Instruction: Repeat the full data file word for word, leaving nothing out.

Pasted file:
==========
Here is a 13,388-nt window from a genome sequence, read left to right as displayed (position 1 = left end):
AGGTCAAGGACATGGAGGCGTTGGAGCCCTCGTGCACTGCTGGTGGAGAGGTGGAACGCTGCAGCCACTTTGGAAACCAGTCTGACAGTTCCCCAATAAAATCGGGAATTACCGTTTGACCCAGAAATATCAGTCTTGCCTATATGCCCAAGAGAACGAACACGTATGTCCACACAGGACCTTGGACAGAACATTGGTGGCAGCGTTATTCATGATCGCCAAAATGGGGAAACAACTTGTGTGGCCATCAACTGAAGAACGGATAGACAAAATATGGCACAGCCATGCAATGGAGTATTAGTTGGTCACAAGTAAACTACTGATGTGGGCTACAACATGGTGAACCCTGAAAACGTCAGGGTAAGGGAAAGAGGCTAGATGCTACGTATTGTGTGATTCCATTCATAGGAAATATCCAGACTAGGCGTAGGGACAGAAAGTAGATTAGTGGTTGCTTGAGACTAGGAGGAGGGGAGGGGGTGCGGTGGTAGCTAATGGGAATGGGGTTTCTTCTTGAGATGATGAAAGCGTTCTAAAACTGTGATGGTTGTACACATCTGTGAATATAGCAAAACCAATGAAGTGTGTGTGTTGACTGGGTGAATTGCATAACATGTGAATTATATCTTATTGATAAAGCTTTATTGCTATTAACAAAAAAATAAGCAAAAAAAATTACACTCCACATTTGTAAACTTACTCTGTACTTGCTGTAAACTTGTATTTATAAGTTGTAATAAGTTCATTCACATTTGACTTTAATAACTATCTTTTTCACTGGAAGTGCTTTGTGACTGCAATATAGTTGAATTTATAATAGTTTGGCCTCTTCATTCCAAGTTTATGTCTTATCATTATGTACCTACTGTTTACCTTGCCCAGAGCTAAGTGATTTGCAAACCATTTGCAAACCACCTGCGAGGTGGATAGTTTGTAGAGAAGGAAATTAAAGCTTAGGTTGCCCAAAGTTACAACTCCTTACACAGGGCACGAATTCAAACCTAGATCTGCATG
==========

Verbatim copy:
Here is a 13,388-nt window from a genome sequence, read left to right as displayed (position 1 = left end):
AGGTCAAGGACATGGAGGCGTTGGAGCCCTCGTGCACTGCTGGTGGAGAGGTGGAACGCTGCAGCCACTTTGGAAACCAGTCTGACAGTTCCCCAATAAAATCGGGAATTACCGTTTGACCCAGAAATATCAGTCTTGCCTATATGCCCAAGAGAACGAACACGTATGTCCACACAGGACCTTGGACAGAACATTGGTGGCAGCGTTATTCATGATCGCCAAAATGGGGAAACAACTTGTGTGGCCATCAACTGAAGAACGGATAGACAAAATATGGCACAGCCATGCAATGGAGTATTAGTTGGTCACAAGTAAACTACTGATGTGGGCTACAACATGGTGAACCCTGAAAACGTCAGGGTAAGGGAAAGAGGCTAGATGCTACGTATTGTGTGATTCCATTCATAGGAAATATCCAGACTAGGCGTAGGGACAGAAAGTAGATTAGTGGTTGCTTGAGACTAGGAGGAGGGGAGGGGGTGCGGTGGTAGCTAATGGGAATGGGGTTTCTTCTTGAGATGATGAAAGCGTTCTAAAACTGTGATGGTTGTACACATCTGTGAATATAGCAAAACCAATGAAGTGTGTGTGTTGACTGGGTGAATTGCATAACATGTGAATTATATCTTATTGATAAAGCTTTATTGCTATTAACAAAAAAATAAGCAAAAAAAATTACACTCCACATTTGTAAACTTACTCTGTACTTGCTGTAAACTTGTATTTATAAGTTGTAATAAGTTCATTCACATTTGACTTTAATAACTATCTTTTTCACTGGAAGTGCTTTGTGACTGCAATATAGTTGAATTTATAATAGTTTGGCCTCTTCATTCCAAGTTTATGTCTTATCATTATGTACCTACTGTTTACCTTGCCCAGAGCTAAGTGATTTGCAAACCATTTGCAAACCACCTGCGAGGTGGATAGTTTGTAGAGAAGGAAATTAAAGCTTAGGTTGCCCAAAGTTACAACTCCTTACACAGGGCACGAATTCAAACCTAGATCTGCATG